Secretary of State George Eustice used the Oxford Farming Conference to update the industry on the Local Nature Recovery and Landscape Recovery strands of the scheme, but the lack of detail left most commentators not much the wiser.
While NFU Vice President Tom Bradshaw said he “welcomed today’s further clarity on the roll-out”, he later stressed: “There are still a number of questions that need answers, not least the costs farmers are likely to incur from participating in these new schemes and how the schemes are accessible right across the country and for every farmer.”
On the positive side, Mr Bradshaw welcomed further detail on scheme eligibility and the “option-based approach” that will allow farmers to support activity such as creating wetland habitats and managing trees and woodlands, along with increased payment rates for new Countryside Stewardship agreements.
But he went on: “While it is encouraging that sustainable food production is recognised, there is still a lack of detail on how it fits in with the schemes’ ambitions to improve farm biodiversity, restore peatlands and manage woodlands”, adding: “This lack of detail is preventing farmers from making crucial long-term decisions that are essential to them running viable and profitable businesses.”
He said there “appears to be a lack of options for tenant farmers to get involved and this must be addressed as a matter of urgency”, and went on: “It is also clear that neither Local Nature Recovery or Landscape Recovery will be widely available to farmers over the next three years, making it difficult to replace the falling income from BPS.
“To remedy this, farmers must have more detail about the new Sustainable Farming Incentive (SFI), specifically when will SFI ‘early rollout’ be launched this year and how quickly can the SFI offer be increased to enable greater uptake, so they can make the important decisions needed now which will affect their business for years to come.
“Only by ensuring these schemes incentivise sustainable food production, allow every farm business to be involved and pay farmers fairly for the costs they incur will they attract the participation the Government envisages to deliver our collective environmental and net zero ambitions.”
One organisation that managed to put a positive spin on the announcement was the British Association for Shooting and Conservation (BASC), which suggested the ELMS rollout was “an open door for management practices undertaken for shooting and conservation.”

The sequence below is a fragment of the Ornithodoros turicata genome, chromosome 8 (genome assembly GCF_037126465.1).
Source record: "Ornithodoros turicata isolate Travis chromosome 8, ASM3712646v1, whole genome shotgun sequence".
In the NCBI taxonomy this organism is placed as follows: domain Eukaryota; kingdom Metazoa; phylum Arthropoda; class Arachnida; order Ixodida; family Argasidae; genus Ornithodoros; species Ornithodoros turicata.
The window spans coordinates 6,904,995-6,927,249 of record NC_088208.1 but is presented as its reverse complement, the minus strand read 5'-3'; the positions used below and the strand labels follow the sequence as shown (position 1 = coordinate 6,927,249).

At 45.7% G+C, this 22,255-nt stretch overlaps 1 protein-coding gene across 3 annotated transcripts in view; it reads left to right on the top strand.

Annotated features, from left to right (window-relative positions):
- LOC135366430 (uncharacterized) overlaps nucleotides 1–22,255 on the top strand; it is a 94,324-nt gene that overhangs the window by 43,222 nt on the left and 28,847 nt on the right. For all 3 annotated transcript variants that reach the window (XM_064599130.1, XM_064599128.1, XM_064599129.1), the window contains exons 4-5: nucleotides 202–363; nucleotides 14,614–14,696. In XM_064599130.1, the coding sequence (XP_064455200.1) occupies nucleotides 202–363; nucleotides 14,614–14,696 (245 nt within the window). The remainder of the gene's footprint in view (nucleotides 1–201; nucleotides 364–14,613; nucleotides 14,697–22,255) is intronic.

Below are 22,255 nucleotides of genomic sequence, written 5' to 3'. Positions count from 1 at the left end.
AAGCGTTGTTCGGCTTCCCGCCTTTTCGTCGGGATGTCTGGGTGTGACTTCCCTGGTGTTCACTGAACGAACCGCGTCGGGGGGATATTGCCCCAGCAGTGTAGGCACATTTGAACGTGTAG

With one of the Government’s stated aims being the restoration of 300,000 hectares of wildlife habitat by 2042, Ian Danby, BASC’s head of biodiversity, said: “These new schemes offer a superb opportunity for people who shoot to work with landowners to put forward good quality applications for funding.
“Both [the schemes referred to in the announcement] are looking to restore natural processes, increase more extensive land management and promote the recovery of England’s most threatened species. Management practices undertaken for shooting already contribute towards these objectives and can do so to a greater extent through these schemes.
“Although we are all awaiting the detailed guidance of this pilot stage, BASC suggests applications need to highlight where sustainable shooting will enhance the project and where it will directly improve the quality of habitats created and the recovery of species.”
The Soil Association welcomed plans “to reward farmers and landowners for delivering benefits to the environment” but called for “more systemic change”.
Policy director Jo Lewis said: “The latest announcements … are encouraging, but they still risk falling short of the transformational change needed. To drive that change, we need clearer, quantified targets, such as for reducing pesticide and artificial nitrogen fertiliser.
“The government must also acknowledge that these schemes won’t work in isolation. They risk failure if they are forced to compete with mounting commercial pressures that encourage more intensive farming and cheap food production, for which the environment and our health ultimately pay the price.
“Rewarding nature-friendly farming practices is only part of the equation. We need fairer, shorter supply chains that prioritise nutritious food over cheap, ultra-processed food and which fairly reward farmers. And we must stop signing trade deals that undercut our farmers by wiping out nature abroad.
“The National Food Strategy has clearly said that most farmers on most land need to be farming agroecologically to reverse the climate, nature and health crises. These farm payments are welcome, but the Government’s White Paper response to the National Food Strategy’s recommendations will be a crucial test for how effective they will be.”
Even a generally supportive Mark Tufnell, Country Land and Business Association (CLA) President, warned that while this was “the beginning of a highly ambitious and progressive plan”, it was “incumbent [on] government to ensure greater detail is shared on how this transition to the new schemes will be carried out.”
He added: “Tailored advice that is accessible to all recipients is required to ensure that the transition does not have unintended consequences and result in viable operations going out of business. These schemes are by no means a silver bullet.”
Welcoming the announcement, National Sheep Association (NSA) Chief Executive Phil Stocker acknowledged “the concern amongst many farmers about the move away from the well-known Basic Payment Scheme”, but said the industry was “on a necessary journey to move to more environmentally focussed farming”.
He added: “We believe that sheep farming is and can be a core part of future farming approaches. The best thing we can do now is to make sure the massive changes we are seeing do work in practice for the farmers who choose to participate.”